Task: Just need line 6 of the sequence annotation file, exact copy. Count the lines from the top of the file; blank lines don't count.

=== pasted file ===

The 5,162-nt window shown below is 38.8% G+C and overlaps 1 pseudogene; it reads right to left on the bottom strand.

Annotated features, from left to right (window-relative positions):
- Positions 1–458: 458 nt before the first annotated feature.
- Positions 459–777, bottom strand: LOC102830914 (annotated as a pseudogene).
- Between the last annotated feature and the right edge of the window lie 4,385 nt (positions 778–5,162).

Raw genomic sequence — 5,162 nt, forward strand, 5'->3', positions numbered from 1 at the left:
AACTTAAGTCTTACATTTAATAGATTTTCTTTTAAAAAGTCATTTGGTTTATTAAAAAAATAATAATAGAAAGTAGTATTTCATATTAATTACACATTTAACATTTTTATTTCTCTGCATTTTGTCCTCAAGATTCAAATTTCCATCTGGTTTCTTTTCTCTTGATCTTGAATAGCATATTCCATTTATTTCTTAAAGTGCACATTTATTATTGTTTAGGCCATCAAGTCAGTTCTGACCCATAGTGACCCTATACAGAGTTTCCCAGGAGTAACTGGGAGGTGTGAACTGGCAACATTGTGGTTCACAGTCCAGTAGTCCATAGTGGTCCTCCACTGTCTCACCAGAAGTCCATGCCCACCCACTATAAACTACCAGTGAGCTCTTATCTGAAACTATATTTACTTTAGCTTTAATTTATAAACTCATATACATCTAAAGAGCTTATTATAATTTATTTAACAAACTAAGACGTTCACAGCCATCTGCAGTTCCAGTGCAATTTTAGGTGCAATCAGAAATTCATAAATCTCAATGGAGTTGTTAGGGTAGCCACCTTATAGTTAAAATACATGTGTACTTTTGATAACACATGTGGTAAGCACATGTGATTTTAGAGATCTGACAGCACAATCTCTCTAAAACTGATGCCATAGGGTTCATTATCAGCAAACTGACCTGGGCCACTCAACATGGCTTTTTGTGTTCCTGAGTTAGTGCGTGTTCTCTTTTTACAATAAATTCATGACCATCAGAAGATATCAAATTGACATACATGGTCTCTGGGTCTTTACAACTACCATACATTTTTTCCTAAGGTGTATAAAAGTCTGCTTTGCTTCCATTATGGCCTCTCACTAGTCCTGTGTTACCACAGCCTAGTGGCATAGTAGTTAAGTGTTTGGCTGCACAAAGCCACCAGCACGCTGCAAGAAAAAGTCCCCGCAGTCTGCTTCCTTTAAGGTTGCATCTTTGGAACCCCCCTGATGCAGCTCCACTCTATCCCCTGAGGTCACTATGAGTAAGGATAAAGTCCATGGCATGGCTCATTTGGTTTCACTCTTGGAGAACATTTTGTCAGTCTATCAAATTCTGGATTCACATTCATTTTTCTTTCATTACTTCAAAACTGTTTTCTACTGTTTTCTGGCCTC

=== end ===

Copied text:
Raw genomic sequence — 5,162 nt, forward strand, 5'->3', positions numbered from 1 at the left: